The compromise budget proposed by the Mahoning County Solid Waste District Policy Committee would, if approved, enable the county health department to maintain its landfill monitoring and inspection program.
The budget — which still needs approval Feb. 5 by the policy committee; Youngstown and townships representing at least a combined 60 percent of the county’s population; and the Ohio Environmental Protection Agency — proposes providing $390,000 this year and in 2014, and $388,000 each year from 2015 to 2027.
Mahoning County District Board of Health wanted at least $400,000 a year from the MCSWD landfill tipping fees, but Patricia Sweeney, health commissioner, said the lesser amounts proposed will provide budgetary stability through 2027 and “ease of mind that the program will continue.”
Sweeney said the allocation will enable the county health department to continue protecting the public health and safety through its program of monitoring and inspecting the county’s two active and five inactive landfills and testing water wells around the landfills.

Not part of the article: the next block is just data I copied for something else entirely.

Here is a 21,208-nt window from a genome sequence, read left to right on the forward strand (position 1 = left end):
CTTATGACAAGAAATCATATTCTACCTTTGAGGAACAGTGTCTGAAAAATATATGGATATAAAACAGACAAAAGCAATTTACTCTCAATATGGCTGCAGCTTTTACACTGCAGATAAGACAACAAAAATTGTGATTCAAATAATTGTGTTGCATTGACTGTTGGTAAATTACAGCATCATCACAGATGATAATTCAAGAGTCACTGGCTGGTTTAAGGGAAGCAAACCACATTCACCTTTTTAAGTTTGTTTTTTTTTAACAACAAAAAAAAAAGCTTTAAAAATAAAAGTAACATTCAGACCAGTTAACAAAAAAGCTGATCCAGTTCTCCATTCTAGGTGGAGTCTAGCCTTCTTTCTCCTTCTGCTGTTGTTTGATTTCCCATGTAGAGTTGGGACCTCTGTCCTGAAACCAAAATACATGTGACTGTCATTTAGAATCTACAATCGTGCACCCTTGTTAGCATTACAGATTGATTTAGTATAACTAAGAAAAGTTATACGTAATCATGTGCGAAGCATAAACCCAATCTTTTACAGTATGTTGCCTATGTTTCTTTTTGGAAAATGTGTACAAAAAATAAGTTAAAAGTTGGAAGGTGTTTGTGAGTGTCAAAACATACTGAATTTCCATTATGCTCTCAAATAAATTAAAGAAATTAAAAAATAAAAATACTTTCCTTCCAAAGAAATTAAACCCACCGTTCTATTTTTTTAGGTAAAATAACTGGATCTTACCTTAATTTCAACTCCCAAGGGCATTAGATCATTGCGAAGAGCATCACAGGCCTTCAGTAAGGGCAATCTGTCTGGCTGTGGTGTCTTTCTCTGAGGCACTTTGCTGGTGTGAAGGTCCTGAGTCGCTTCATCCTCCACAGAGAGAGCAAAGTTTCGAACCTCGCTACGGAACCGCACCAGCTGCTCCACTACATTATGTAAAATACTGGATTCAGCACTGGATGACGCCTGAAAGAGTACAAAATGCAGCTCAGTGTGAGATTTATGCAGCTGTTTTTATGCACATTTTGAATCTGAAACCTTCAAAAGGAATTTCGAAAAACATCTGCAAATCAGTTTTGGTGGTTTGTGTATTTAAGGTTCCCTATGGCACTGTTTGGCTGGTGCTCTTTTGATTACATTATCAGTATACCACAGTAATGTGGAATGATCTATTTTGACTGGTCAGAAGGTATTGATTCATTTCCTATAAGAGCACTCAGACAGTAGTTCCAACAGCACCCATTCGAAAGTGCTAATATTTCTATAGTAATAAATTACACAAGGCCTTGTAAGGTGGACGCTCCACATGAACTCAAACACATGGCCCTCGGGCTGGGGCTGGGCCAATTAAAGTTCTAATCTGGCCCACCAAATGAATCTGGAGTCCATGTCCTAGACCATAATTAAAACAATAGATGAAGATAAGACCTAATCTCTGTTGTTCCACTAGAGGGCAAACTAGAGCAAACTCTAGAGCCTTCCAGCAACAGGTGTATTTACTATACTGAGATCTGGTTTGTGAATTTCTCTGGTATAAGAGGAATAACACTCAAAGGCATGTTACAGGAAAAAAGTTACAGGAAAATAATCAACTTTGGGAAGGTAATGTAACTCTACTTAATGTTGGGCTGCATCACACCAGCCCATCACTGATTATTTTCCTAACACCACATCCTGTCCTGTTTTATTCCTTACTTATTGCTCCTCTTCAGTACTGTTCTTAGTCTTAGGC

She said, it will not be easy, however.
“While it’s a compromise I think we can live with, we will have to look for other sources of money outside of and within the health department,” Sweeney said. “It’s something the health board and the townships we serve value and believe in.”
At its meeting Wednesday, the board also approved increased fees in its food-safety program, effective Feb. 1, and gave a first reading to increase fees for inspection of commercial swimming pools and parks/camping facilities.
Fee rates for commercial and retail food operations increased, for example, from $176.90 to $185.60 for Level I 25,000-square-foot facilities, and from $905.40 to $919.70 for Level IV 25,000-square-foot facilities.
Also, vending operations fees increased from $13.70 to $14.11; mobile operations fees from $114 to $126.50; and temporary operations fees (events) from $76 to $151.25.